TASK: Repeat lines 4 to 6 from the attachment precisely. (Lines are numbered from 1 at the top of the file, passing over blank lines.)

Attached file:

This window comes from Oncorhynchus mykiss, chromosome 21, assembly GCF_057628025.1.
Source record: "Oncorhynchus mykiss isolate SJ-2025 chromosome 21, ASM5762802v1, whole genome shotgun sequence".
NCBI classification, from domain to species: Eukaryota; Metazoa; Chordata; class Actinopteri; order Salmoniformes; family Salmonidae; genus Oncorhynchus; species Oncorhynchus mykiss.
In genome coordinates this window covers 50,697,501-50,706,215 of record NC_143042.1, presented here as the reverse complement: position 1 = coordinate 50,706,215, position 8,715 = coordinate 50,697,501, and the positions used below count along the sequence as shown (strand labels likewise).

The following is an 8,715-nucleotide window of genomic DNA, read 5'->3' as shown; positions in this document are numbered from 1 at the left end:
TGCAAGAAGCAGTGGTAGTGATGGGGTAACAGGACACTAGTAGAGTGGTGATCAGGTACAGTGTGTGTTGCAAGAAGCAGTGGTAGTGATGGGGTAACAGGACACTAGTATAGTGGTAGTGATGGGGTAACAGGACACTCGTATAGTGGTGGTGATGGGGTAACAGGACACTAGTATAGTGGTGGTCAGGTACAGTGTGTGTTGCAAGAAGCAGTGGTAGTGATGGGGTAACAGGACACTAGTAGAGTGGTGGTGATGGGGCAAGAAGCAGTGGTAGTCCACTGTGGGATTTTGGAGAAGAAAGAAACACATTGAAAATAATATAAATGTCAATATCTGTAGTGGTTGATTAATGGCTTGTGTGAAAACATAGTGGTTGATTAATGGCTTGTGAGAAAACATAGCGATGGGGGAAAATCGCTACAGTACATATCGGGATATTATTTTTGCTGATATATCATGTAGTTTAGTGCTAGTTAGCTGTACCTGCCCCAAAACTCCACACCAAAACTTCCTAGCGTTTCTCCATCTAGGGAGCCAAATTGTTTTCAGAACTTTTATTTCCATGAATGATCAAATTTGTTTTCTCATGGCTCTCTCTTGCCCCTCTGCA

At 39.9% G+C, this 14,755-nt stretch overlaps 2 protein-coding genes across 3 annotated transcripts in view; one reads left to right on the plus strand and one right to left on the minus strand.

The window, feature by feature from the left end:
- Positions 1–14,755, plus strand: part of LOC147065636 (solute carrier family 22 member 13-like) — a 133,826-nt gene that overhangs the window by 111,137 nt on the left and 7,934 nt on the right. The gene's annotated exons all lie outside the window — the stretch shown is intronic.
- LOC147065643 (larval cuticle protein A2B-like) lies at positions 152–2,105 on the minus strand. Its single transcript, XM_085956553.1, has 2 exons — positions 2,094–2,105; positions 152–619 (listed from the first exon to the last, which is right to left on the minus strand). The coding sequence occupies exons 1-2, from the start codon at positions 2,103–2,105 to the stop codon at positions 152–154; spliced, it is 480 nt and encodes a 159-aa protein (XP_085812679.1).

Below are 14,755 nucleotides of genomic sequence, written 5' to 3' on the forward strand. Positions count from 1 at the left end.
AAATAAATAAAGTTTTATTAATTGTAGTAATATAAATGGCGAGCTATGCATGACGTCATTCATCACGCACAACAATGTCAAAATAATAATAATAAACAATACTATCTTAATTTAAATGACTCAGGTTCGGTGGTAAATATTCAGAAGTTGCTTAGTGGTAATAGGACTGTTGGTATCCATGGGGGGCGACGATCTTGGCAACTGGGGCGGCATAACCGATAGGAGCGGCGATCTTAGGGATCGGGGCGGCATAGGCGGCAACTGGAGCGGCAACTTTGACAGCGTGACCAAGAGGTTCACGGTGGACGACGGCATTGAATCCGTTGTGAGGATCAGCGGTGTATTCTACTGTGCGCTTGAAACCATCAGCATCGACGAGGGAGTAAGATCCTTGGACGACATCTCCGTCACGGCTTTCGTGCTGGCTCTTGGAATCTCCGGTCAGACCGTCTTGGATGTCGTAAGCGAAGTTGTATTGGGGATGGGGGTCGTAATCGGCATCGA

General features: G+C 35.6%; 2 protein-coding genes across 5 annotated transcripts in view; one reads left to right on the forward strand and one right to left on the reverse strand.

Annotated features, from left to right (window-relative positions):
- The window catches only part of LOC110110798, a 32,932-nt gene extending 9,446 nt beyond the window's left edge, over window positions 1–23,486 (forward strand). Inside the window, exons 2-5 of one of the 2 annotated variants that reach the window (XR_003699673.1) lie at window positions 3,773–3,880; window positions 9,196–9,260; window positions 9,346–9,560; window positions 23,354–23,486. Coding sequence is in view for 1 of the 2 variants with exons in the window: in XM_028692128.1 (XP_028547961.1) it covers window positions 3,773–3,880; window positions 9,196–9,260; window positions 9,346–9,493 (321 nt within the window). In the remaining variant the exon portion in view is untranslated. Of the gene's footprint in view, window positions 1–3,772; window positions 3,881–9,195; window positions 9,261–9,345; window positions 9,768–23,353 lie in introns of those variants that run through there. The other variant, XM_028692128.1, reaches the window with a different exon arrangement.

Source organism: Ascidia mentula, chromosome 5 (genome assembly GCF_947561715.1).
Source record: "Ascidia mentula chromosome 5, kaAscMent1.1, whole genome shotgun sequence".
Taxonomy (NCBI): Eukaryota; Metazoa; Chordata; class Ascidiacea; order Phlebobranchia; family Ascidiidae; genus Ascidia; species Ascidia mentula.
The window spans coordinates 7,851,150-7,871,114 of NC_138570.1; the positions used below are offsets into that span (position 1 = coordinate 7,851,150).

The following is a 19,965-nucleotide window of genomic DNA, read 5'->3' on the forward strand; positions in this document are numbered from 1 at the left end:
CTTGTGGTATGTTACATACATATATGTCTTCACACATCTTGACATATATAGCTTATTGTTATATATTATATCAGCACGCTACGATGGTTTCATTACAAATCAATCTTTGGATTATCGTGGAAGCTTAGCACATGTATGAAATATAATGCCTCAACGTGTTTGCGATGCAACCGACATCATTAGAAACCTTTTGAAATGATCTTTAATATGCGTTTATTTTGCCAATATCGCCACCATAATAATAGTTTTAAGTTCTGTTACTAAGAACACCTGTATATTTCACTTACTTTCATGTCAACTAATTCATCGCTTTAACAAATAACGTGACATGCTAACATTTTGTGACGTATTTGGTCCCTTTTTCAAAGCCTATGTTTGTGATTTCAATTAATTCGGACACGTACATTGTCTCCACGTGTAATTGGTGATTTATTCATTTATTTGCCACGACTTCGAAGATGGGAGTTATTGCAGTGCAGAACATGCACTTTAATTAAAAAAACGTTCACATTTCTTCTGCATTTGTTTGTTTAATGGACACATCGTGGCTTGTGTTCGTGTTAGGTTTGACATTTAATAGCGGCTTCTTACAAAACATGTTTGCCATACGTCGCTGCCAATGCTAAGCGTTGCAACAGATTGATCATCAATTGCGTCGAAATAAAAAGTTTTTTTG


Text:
In genome coordinates this window covers 50,697,501-50,706,215 of record NC_143042.1, presented here as the reverse complement: position 1 = coordinate 50,706,215, position 8,715 = coordinate 50,697,501, and the positions used below count along the sequence as shown (strand labels likewise).

The following is an 8,715-nucleotide window of genomic DNA, read 5'->3' as shown; positions in this document are numbered from 1 at the left end:
TGCAAGAAGCAGTGGTAGTGATGGGGTAACAGGACACTAGTAGAGTGGTGATCAGGTACAGTGTGTGTTGCAAGAAGCAGTGGTAGTGATGGGGTAACAGGACACTAGTATAGTGGTAGTGATGGGGTAACAGGACACTCGTATAGTGGTGGTGATGGGGTAACAGGACACTAGTATAGTGGTGGTCAGGTACAGTGTGTGTTGCAAGAAGCAGTGGTAGTGATGGGGTAACAGGACACTAGTAGAGTGGTGGTGATGGGGCAAGAAGCAGTGGTAGTCCACTGTGGGATTTTGGAGAAGAAAGAAACACATTGAAAATAATATAAATGTCAATATCTGTAGTGGTTGATTAATGGCTTGTGTGAAAACATAGTGGTTGATTAATGGCTTGTGAGAAAACATAGCGATGGGGGAAAATCGCTACAGTACATATCGGGATATTATTTTTGCTGATATATCATGTAGTTTAGTGCTAGTTAGCTGTACCTGCCCCAAAACTCCACACCAAAACTTCCTAGCGTTTCTCCATCTAGGGAGCCAAATTGTTTTCAGAACTTTTATTTCCATGAATGATCAAATTTGTTTTCTCATGGCTCTCTCTTGCCCCTCTGCA